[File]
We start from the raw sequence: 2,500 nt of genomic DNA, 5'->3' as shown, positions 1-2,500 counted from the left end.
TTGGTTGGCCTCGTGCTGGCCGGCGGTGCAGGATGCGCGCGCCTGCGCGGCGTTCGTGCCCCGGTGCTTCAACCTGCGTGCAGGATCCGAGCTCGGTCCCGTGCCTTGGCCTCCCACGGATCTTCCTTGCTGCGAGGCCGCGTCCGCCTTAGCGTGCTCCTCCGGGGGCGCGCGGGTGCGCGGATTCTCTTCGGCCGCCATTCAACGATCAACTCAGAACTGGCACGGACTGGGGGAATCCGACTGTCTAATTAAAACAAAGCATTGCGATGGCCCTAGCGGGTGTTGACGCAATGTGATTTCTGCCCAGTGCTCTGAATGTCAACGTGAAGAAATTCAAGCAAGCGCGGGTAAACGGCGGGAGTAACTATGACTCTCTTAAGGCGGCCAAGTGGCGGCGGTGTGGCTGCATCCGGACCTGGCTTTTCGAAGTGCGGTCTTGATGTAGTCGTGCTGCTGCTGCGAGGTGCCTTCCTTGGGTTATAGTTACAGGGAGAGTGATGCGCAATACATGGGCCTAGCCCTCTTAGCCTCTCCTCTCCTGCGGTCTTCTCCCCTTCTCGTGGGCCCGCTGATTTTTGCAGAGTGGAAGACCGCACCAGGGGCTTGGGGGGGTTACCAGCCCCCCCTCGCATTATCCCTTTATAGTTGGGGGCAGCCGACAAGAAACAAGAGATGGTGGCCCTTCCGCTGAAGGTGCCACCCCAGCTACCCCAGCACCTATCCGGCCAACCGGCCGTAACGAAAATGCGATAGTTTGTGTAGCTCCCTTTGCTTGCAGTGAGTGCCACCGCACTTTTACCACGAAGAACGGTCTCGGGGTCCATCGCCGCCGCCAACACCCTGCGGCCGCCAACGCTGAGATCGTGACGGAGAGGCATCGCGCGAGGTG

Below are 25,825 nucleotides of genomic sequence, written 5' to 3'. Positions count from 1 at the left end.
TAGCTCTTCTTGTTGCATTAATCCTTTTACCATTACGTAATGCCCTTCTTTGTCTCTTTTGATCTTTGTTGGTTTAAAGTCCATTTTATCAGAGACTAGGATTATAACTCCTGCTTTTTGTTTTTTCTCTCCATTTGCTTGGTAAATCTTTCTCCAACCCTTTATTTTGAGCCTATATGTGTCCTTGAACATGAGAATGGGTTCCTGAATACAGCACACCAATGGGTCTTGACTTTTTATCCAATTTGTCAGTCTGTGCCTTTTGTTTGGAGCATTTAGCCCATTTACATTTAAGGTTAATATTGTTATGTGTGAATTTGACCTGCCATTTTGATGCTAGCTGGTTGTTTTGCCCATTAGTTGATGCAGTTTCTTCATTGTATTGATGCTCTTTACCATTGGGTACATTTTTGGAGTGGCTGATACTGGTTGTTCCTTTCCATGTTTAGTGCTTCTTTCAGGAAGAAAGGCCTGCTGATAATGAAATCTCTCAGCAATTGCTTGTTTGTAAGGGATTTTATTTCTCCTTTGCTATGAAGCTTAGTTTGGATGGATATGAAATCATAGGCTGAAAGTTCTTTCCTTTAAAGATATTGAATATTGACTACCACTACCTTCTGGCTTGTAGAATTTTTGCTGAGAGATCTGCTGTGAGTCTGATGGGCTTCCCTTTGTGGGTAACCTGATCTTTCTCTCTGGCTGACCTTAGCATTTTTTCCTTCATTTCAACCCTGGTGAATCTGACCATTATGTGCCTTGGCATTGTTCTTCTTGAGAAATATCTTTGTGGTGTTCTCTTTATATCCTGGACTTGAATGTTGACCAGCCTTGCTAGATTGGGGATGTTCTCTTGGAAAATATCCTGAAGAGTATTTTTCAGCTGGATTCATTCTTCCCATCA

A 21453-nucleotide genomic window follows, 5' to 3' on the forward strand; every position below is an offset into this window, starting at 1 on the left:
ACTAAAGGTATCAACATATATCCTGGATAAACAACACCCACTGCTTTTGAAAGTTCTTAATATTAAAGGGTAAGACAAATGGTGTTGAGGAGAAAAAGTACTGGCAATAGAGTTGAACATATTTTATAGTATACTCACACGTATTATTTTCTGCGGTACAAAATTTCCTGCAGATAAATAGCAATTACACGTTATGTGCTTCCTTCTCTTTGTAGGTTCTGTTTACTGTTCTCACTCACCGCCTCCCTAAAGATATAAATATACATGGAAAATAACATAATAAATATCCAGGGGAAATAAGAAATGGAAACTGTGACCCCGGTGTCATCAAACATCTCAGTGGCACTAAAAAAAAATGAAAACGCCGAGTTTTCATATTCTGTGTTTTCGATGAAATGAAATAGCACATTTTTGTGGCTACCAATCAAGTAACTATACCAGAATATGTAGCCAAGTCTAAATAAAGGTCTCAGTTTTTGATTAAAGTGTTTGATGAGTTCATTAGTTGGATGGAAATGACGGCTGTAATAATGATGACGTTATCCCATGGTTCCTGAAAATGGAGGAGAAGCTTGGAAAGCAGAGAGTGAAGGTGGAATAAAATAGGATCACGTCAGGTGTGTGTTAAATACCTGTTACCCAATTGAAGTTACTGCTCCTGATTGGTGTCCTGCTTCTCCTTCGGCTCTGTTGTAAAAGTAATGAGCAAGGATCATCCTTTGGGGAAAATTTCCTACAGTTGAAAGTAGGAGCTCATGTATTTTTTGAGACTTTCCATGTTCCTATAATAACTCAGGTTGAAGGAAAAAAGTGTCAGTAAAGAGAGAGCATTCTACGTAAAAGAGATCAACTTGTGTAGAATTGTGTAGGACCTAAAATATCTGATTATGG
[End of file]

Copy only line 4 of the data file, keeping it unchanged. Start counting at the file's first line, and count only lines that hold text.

TAGCTCTTCTTGTTGCATTAATCCTTTTACCATTACGTAATGCCCTTCTTTGTCTCTTTTGATCTTTGTTGGTTTAAAGTCCATTTTATCAGAGACTAGGATTATAACTCCTGCTTTTTGTTTTTTCTCTCCATTTGCTTGGTAAATCTTTCTCCAACCCTTTATTTTGAGCCTATATGTGTCCTTGAACATGAGAATGGGTTCCTGAATACAGCACACCAATGGGTCTTGACTTTTTATCCAATTTGTCAGTCTGTGCCTTTTGTTTGGAGCATTTAGCCCATTTACATTTAAGGTTAATATTGTTATGTGTGAATTTGACCTGCCATTTTGATGCTAGCTGGTTGTTTTGCCCATTAGTTGATGCAGTTTCTTCATTGTATTGATGCTCTTTACCATTGGGTACATTTTTGGAGTGGCTGATACTGGTTGTTCCTTTCCATGTTTAGTGCTTCTTTCAGGAAGAAAGGCCTGCTGATAATGAAATCTCTCAGCAATTGCTTGTTTGTAAGGGATTTTATTTCTCCTTTGCTATGAAGCTTAGTTTGGATGGATATGAAATCATAGGCTGAAAGTTCTTTCCTTTAAAGATATTGAATATTGACTACCACTACCTTCTGGCTTGTAGAATTTTTGCTGAGAGATCTGCTGTGAGTCTGATGGGCTTCCCTTTGTGGGTAACCTGATCTTTCTCTCTGGCTGACCTTAGCATTTTTTCCTTCATTTCAACCCTGGTGAATCTGACCATTATGTGCCTTGGCATTGTTCTTCTTGAGAAATATCTTTGTGGTGTTCTCTTTATATCCTGGACTTGAATGTTGACCAGCCTTGCTAGATTGGGGATGTTCTCTTGGAAAATATCCTGAAGAGTATTTTTCAGCTGGATTCATTCTTCCCATCA